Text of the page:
458.: ricardo to malthus1[Reply to 455.—Answered by 459] - David Ricardo, The Works and Correspondence of David Ricardo, Vol. 9 Letters 1821-1823 
The Works and Correspondence of David Ricardo, ed. Piero Sraffa with the Collaboration of M.H. Dobb (Indianapolis: Liberty Fund, 2005). Vol. 9 Letters 1821-1823.
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ricardo to malthus
[Reply to 455.—Answered by 459]
Gatcomb Park 18 Sepr. 1821
My Dear Malthus
Without imputing the least blame to you, I fear that I do not quite understand your “knotty point.” You appear to me to compare things together, which cannot, under any supposable circumstances, be made the subject of comparison. You compare a commodity in the production of which the advances in labour remain the same while the profits of stock diminish, to another commodity “obtained by a given quantity of labour, a given quantity of capital, and a given rate of profits”. Is not this supposing two rates of profit at the same time? Perhaps this was not meant, and your question was asked on the supposition of profits varying equally in all trades. If so, I have no hesitation in answering that if from an increased quantity of labour on the land, corn should appear to have doubled in money price, and not from any increased facility in the production of money, we ought to say as we always do say that corn had risen 100 pct., and not that money had fallen 50. In differing on this point we in reality come to our old dispute, whether the quantity of labour in a commodity should be the regulator of its value, or whether the value of all things, should, under all circumstances, be estimated by the quantity of corn for which they would exchange. You say “we cannot surely assume that the cost of producing the necessaries of the labourer is low absolutely when the land is productive, if what is gained by the small quantity of labour employed is counterbalanced by the very high rate of profits” I of course should say that the cost of these necessaries was low if they were produced with little labour, but would not you who adopt another measure, and sometimes think value is to be estimated by the quantity of things generally which the commodity could command, would not you say, that the cost of these necessaries was small in value agreeing as you would that they would not command an abundance of other things? I do not know what you mean by the low cost of necessaries being counterbalanced by the very high rate of profits. If 100 qrs. of corn be to be divided between my labourers and me, its cost being made up of wages and profits, its cost will be the same, whether profits be high or low, and this division will in no degree affect the price of the corn, but if at a subsequent time 80 qrs. only can be obtained with the same labour and capital, and in consequence a greater proportion of the 80 be given to the labourers than was before given of the 100, corn will rise absolutely both in my measure and in yours. It is I who am willing to take some one or more of the external commodities, in the production of which, while the advances in labour increase in money value, the profits of stock diminish, as a steady measure, but which you so often reject, and insist that whether the produce of a given quantity of labour be 100 or 80 qrs., in either case, corn has remained a steady measure of value. In the case you have supposed, you say that the commodity in which the same advances for labour were made, while profits diminished, “would not only fall one half relatively to corn, but it would appear to do so estimated in any common external commodity which had all along been produced by the same quantity of labour, and at the same rate of profits” I wish you had named this commodity. In the first place I deny that it would be produced at the same rate of profits, for there cannot be two rates of profit at the same time in the same country, and secondly I contend that this commodity would also fall to one half relatively to corn, and therefore would appear invariable when compared with the other commodities.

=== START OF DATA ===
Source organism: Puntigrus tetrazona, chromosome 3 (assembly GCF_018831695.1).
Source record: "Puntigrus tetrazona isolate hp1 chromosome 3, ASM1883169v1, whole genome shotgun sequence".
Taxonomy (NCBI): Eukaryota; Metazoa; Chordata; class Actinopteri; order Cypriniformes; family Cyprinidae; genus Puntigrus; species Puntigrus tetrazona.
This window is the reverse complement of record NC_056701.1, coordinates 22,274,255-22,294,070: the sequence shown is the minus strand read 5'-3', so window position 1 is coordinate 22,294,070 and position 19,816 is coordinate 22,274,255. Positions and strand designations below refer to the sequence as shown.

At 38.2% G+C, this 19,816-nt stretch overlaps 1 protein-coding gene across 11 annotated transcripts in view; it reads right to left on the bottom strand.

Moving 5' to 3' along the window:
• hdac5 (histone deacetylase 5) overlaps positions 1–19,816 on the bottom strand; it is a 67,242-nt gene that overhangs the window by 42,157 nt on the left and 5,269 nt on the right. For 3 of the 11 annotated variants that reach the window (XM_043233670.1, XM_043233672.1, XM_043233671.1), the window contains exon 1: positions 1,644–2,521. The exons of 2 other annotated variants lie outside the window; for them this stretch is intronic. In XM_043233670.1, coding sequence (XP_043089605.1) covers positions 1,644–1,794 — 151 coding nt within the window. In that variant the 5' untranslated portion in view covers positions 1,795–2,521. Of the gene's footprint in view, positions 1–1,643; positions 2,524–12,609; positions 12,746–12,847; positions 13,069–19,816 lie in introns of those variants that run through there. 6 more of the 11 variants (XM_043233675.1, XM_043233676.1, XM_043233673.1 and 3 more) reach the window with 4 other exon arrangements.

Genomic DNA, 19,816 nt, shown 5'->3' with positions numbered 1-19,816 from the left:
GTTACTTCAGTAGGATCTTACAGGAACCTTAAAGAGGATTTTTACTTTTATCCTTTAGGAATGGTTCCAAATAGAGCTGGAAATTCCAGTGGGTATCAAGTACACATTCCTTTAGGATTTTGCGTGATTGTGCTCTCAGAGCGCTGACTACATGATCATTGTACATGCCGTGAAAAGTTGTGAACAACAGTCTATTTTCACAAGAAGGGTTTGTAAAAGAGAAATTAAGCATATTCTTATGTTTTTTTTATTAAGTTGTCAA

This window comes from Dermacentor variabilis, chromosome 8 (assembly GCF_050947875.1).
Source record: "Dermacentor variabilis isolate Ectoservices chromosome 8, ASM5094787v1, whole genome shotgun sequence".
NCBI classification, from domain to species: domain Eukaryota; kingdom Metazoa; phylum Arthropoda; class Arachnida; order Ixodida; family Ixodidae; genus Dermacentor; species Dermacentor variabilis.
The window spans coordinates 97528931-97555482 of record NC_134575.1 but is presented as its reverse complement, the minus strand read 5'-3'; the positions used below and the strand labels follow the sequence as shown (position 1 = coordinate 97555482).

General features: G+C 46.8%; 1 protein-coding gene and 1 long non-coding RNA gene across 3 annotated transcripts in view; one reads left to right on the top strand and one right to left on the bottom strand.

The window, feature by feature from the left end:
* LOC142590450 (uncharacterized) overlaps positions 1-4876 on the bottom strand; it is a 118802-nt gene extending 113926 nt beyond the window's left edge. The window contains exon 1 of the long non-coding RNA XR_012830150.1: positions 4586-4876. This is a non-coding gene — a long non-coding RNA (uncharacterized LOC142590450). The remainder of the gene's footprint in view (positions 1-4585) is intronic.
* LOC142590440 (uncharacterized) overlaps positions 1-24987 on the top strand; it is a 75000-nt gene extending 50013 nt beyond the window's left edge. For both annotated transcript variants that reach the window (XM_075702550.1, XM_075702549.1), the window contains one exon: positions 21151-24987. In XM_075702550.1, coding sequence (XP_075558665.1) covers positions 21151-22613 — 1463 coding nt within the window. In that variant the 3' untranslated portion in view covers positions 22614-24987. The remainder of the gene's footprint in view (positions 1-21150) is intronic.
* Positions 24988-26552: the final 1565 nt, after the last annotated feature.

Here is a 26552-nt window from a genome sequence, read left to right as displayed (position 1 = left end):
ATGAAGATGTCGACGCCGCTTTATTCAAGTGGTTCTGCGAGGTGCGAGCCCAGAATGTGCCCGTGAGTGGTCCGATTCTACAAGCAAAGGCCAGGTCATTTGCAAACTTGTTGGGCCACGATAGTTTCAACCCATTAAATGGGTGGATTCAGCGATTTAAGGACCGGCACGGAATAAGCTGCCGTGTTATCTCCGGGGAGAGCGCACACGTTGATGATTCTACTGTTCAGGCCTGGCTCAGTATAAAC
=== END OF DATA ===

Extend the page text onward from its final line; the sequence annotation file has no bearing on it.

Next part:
Perhaps by external commodity, you mean a foreign commodity to be imported from abroad. If so, why should not that commodity vary in reference to corn in the same degree as any home made commodity. If a hogshead of claret, were worth a certain quantity of cloth, of hats, of hardware &ca. would its relative value to these things alter because it was more difficult to raise corn in England, and its price rose because we refused to import it from other countries? To me it appears most clear that claret would not vary as compared with the things which I before enumerated, and that it would vary as compared with corn. Pray think of this and tell me whether I am not right.
In the postscript to your letter you ask “In the two extreme cases of the highest profits, and the lowest profits on the land, may not corn and labour remain of the same value estimated in some external commodity, although in the interval considerable variations may have taken place from supply and demand”? I answer, no, it could not remain of the same value. You would allow it could not remain of the same value estimated in home commodities, and as it is by means of these home commodities that we should purchase the external commodities, I cannot see the slightest reason for supposing that these commodities so exchanged could alter in relative value. I hope I have made myself understood. I am glad you approach a little towards my views, I wish you had told me to what extent.—Torrens told me he should send me his book, he has not done so and I have not seen it.